Skip to main content

California fire threatens 800 homes

By the CNN Wire Staff
The fire started when a small plane crashed southeast of Tehachapi, California, on Sunday.
The fire started when a small plane crashed southeast of Tehachapi, California, on Sunday.
  • 4,759-acre fire starts after plane crashes
  • Firefighters, working in "extreme conditions," have fire 5% contained
  • Roads are closed, evacuations suggested, power lines threatened
  • Wildfires
  • California

(CNN) -- A fire caused by a plane crash threatened 800 homes or structures in Tehachapi, California, on Monday, with nearly 5,000 acres ablaze in rugged terrain, according to state and local officials.

The fire started Sunday and was 5% contained by Monday, but there was no estimate of when it would be fully contained, according to a statement from the California Department of Forestry and Fire Protection and the Kern County Fire Department. Evacuations were recommended in the area threatened by the fire and at least three roads were closed, the statement said.

A relief center has been set up at Jacobsen Junior High School in Tehachapi for evacuees.

"Firefighters are working in extreme conditions, high heat, low humidity, with the potential for erratic winds," according to the statement. The fire was burning in a mix of grass, brush and trees in steep rugged terrain, officials said. It was moving southeast toward Old West Ranch, Tehachapi City and Oak Creek and local power lines were threatened, according to the statement. Bulldozers were building perimeter lines to try to halt the fire, the statement said.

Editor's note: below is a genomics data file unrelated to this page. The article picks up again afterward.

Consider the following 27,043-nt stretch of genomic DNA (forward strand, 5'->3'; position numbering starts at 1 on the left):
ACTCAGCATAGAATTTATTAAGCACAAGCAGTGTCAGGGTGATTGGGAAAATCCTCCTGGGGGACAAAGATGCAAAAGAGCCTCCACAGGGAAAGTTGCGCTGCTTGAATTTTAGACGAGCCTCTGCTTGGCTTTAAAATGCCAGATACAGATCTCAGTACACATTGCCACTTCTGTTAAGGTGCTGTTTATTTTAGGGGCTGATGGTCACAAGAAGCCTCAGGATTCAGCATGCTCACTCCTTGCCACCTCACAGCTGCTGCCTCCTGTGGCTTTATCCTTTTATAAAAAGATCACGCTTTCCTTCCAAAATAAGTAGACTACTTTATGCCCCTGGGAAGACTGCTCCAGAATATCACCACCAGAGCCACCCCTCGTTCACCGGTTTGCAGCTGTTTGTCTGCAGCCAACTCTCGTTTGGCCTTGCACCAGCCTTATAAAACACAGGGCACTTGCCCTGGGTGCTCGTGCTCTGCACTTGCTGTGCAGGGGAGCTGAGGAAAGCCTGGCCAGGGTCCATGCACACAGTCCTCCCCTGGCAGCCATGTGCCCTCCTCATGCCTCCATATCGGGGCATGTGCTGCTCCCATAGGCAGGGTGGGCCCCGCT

California Gov. Jerry Brown's office said the Federal Emergency Management Agency has agreed to provide money to offset the state and local costs of fighting the fire.

Wildfires whip through drought-stricken Texas

The plane crashed and burned near Mountain Valley Airport in Tehachapi, about 100 miles north of Los Angeles, FAA spokesman Ian Gregor told CNN. He said local authorities had confirmed one death, but did not know whether any other people were aboard. The FAA and the National Transportation Safety Board will look into the cause of the crash, Gregor said.

Six hundred firefighters were on the scene trying to corral the 4,759-acre fire. The effort also involves 69 engines, 21 fire crews and two helicopters, according to the fire agencies' statement. One injury has been reported and one structure has burned, the statement said.

Besides the Kern County Fire Department, other agencies fighting the fire include the California Department of Forestry and Fire Protection, the Los Angeles County Fire Department, the Santa Barbara County Fire Department, the Ventura County Fire Department and the Orange County Fire Authority. The Red Cross and other agencies also were on the scene.